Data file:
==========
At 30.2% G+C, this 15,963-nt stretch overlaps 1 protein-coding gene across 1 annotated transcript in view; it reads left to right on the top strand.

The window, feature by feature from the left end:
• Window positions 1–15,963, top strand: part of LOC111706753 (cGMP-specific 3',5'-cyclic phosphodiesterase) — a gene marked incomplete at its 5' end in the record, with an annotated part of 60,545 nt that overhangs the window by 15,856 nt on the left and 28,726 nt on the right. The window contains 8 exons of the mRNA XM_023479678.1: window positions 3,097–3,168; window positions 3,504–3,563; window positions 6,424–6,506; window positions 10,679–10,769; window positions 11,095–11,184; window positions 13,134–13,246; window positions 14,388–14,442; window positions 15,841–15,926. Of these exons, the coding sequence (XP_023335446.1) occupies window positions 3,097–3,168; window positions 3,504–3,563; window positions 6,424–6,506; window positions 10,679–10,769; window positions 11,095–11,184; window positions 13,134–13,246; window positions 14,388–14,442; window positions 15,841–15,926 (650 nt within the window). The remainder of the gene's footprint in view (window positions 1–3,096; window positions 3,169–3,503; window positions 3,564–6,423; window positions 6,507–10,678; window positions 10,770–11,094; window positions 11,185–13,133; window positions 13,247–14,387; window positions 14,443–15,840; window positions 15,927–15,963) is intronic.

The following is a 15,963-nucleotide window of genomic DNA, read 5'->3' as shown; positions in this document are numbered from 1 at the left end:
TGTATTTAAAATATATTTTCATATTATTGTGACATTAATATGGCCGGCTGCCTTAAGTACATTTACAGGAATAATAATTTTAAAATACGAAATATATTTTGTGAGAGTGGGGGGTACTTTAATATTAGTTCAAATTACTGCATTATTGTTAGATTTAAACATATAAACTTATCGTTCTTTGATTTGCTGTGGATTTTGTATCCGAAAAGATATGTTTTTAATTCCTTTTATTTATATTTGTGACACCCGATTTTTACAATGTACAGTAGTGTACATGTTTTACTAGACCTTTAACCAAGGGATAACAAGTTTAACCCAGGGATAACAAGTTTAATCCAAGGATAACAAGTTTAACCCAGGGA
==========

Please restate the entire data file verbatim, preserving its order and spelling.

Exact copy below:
At 30.2% G+C, this 15,963-nt stretch overlaps 1 protein-coding gene across 1 annotated transcript in view; it reads left to right on the top strand.

The window, feature by feature from the left end:
• Window positions 1–15,963, top strand: part of LOC111706753 (cGMP-specific 3',5'-cyclic phosphodiesterase) — a gene marked incomplete at its 5' end in the record, with an annotated part of 60,545 nt that overhangs the window by 15,856 nt on the left and 28,726 nt on the right. The window contains 8 exons of the mRNA XM_023479678.1: window positions 3,097–3,168; window positions 3,504–3,563; window positions 6,424–6,506; window positions 10,679–10,769; window positions 11,095–11,184; window positions 13,134–13,246; window positions 14,388–14,442; window positions 15,841–15,926. Of these exons, the coding sequence (XP_023335446.1) occupies window positions 3,097–3,168; window positions 3,504–3,563; window positions 6,424–6,506; window positions 10,679–10,769; window positions 11,095–11,184; window positions 13,134–13,246; window positions 14,388–14,442; window positions 15,841–15,926 (650 nt within the window). The remainder of the gene's footprint in view (window positions 1–3,096; window positions 3,169–3,503; window positions 3,564–6,423; window positions 6,507–10,678; window positions 10,770–11,094; window positions 11,185–13,133; window positions 13,247–14,387; window positions 14,443–15,840; window positions 15,927–15,963) is intronic.

The following is a 15,963-nucleotide window of genomic DNA, read 5'->3' as shown; positions in this document are numbered from 1 at the left end:
TGTATTTAAAATATATTTTCATATTATTGTGACATTAATATGGCCGGCTGCCTTAAGTACATTTACAGGAATAATAATTTTAAAATACGAAATATATTTTGTGAGAGTGGGGGGTACTTTAATATTAGTTCAAATTACTGCATTATTGTTAGATTTAAACATATAAACTTATCGTTCTTTGATTTGCTGTGGATTTTGTATCCGAAAAGATATGTTTTTAATTCCTTTTATTTATATTTGTGACACCCGATTTTTACAATGTACAGTAGTGTACATGTTTTACTAGACCTTTAACCAAGGGATAACAAGTTTAACCCAGGGATAACAAGTTTAATCCAAGGATAACAAGTTTAACCCAGGGA